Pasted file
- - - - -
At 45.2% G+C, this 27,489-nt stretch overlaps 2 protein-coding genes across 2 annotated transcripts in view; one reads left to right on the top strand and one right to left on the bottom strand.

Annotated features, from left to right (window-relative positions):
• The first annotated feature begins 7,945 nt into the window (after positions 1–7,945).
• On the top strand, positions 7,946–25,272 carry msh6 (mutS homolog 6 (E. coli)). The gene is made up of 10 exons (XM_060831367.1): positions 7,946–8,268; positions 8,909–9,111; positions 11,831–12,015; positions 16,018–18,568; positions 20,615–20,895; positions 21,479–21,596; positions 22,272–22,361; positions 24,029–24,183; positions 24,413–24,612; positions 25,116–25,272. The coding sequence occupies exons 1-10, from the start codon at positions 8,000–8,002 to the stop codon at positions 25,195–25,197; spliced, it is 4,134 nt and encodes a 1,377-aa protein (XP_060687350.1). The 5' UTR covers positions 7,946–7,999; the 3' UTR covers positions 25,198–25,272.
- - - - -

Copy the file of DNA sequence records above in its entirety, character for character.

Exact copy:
At 45.2% G+C, this 27,489-nt stretch overlaps 2 protein-coding genes across 2 annotated transcripts in view; one reads left to right on the top strand and one right to left on the bottom strand.

Annotated features, from left to right (window-relative positions):
• The first annotated feature begins 7,945 nt into the window (after positions 1–7,945).
• On the top strand, positions 7,946–25,272 carry msh6 (mutS homolog 6 (E. coli)). The gene is made up of 10 exons (XM_060831367.1): positions 7,946–8,268; positions 8,909–9,111; positions 11,831–12,015; positions 16,018–18,568; positions 20,615–20,895; positions 21,479–21,596; positions 22,272–22,361; positions 24,029–24,183; positions 24,413–24,612; positions 25,116–25,272. The coding sequence occupies exons 1-10, from the start codon at positions 8,000–8,002 to the stop codon at positions 25,195–25,197; spliced, it is 4,134 nt and encodes a 1,377-aa protein (XP_060687350.1). The 5' UTR covers positions 7,946–7,999; the 3' UTR covers positions 25,198–25,272.